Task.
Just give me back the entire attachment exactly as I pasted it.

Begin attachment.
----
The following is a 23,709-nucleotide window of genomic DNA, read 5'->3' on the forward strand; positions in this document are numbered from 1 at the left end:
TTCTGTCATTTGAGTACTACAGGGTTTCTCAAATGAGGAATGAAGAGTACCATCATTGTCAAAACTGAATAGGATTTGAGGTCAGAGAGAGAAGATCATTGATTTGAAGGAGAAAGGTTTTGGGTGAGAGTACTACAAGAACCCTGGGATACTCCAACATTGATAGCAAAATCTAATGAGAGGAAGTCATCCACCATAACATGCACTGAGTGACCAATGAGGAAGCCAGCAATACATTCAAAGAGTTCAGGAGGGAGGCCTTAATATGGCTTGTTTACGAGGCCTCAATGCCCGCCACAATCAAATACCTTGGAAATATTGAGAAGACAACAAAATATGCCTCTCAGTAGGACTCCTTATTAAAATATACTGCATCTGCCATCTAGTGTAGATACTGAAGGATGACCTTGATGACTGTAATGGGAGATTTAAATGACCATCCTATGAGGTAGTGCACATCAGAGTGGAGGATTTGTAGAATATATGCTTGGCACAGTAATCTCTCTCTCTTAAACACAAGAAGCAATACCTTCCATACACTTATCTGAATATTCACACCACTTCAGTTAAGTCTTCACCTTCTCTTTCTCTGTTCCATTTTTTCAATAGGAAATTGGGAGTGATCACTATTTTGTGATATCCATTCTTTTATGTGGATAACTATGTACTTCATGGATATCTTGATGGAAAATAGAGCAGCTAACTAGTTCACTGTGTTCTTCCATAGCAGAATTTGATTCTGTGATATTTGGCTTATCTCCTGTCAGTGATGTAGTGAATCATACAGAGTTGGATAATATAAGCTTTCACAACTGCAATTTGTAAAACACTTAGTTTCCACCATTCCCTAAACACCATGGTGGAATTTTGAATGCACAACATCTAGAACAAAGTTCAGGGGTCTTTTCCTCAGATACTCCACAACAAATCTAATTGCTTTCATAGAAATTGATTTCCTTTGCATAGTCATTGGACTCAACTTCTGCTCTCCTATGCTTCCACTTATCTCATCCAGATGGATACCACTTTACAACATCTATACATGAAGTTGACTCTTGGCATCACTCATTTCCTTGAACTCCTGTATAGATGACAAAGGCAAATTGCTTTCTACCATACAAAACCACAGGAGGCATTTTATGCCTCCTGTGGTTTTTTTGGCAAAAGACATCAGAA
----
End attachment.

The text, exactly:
The following is a 23,709-nucleotide window of genomic DNA, read 5'->3' on the forward strand; positions in this document are numbered from 1 at the left end:
TTCTGTCATTTGAGTACTACAGGGTTTCTCAAATGAGGAATGAAGAGTACCATCATTGTCAAAACTGAATAGGATTTGAGGTCAGAGAGAGAAGATCATTGATTTGAAGGAGAAAGGTTTTGGGTGAGAGTACTACAAGAACCCTGGGATACTCCAACATTGATAGCAAAATCTAATGAGAGGAAGTCATCCACCATAACATGCACTGAGTGACCAATGAGGAAGCCAGCAATACATTCAAAGAGTTCAGGAGGGAGGCCTTAATATGGCTTGTTTACGAGGCCTCAATGCCCGCCACAATCAAATACCTTGGAAATATTGAGAAGACAACAAAATATGCCTCTCAGTAGGACTCCTTATTAAAATATACTGCATCTGCCATCTAGTGTAGATACTGAAGGATGACCTTGATGACTGTAATGGGAGATTTAAATGACCATCCTATGAGGTAGTGCACATCAGAGTGGAGGATTTGTAGAATATATGCTTGGCACAGTAATCTCTCTCTCTTAAACACAAGAAGCAATACCTTCCATACACTTATCTGAATATTCACACCACTTCAGTTAAGTCTTCACCTTCTCTTTCTCTGTTCCATTTTTTCAATAGGAAATTGGGAGTGATCACTATTTTGTGATATCCATTCTTTTATGTGGATAACTATGTACTTCATGGATATCTTGATGGAAAATAGAGCAGCTAACTAGTTCACTGTGTTCTTCCATAGCAGAATTTGATTCTGTGATATTTGGCTTATCTCCTGTCAGTGATGTAGTGAATCATACAGAGTTGGATAATATAAGCTTTCACAACTGCAATTTGTAAAACACTTAGTTTCCACCATTCCCTAAACACCATGGTGGAATTTTGAATGCACAACATCTAGAACAAAGTTCAGGGGTCTTTTCCTCAGATACTCCACAACAAATCTAATTGCTTTCATAGAAATTGATTTCCTTTGCATAGTCATTGGACTCAACTTCTGCTCTCCTATGCTTCCACTTATCTCATCCAGATGGATACCACTTTACAACATCTATACATGAAGTTGACTCTTGGCATCACTCATTTCCTTGAACTCCTGTATAGATGACAAAGGCAAATTGCTTTCTACCATACAAAACCACAGGAGGCATTTTATGCCTCCTGTGGTTTTTTTGGCAAAAGACATCAGAA